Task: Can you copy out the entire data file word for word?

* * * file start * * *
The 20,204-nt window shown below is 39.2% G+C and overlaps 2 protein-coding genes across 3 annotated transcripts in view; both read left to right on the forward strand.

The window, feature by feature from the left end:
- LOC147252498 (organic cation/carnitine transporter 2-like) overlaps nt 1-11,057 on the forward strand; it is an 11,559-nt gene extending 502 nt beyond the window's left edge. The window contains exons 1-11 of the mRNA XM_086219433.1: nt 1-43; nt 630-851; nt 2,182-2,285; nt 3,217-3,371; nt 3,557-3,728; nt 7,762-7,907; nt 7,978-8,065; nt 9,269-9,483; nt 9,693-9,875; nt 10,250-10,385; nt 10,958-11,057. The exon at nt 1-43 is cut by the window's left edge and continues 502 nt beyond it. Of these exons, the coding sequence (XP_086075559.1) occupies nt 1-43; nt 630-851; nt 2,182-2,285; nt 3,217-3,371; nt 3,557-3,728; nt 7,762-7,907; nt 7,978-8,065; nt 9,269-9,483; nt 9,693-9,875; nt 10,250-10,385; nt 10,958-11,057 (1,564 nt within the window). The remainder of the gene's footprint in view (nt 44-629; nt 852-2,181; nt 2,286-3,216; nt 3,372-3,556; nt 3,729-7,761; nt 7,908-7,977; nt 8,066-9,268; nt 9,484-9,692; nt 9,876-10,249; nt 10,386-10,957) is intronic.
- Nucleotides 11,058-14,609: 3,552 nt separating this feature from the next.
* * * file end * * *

The 20,204-nt window shown below is 39.2% G+C and overlaps 2 protein-coding genes across 3 annotated transcripts in view; both read left to right on the forward strand.

The window, feature by feature from the left end:
- LOC147252498 (organic cation/carnitine transporter 2-like) overlaps nt 1-11,057 on the forward strand; it is an 11,559-nt gene extending 502 nt beyond the window's left edge. The window contains exons 1-11 of the mRNA XM_086219433.1: nt 1-43; nt 630-851; nt 2,182-2,285; nt 3,217-3,371; nt 3,557-3,728; nt 7,762-7,907; nt 7,978-8,065; nt 9,269-9,483; nt 9,693-9,875; nt 10,250-10,385; nt 10,958-11,057. The exon at nt 1-43 is cut by the window's left edge and continues 502 nt beyond it. Of these exons, the coding sequence (XP_086075559.1) occupies nt 1-43; nt 630-851; nt 2,182-2,285; nt 3,217-3,371; nt 3,557-3,728; nt 7,762-7,907; nt 7,978-8,065; nt 9,269-9,483; nt 9,693-9,875; nt 10,250-10,385; nt 10,958-11,057 (1,564 nt within the window). The remainder of the gene's footprint in view (nt 44-629; nt 852-2,181; nt 2,286-3,216; nt 3,372-3,556; nt 3,729-7,761; nt 7,908-7,977; nt 8,066-9,268; nt 9,484-9,692; nt 9,876-10,249; nt 10,386-10,957) is intronic.
- Nucleotides 11,058-14,609: 3,552 nt separating this feature from the next.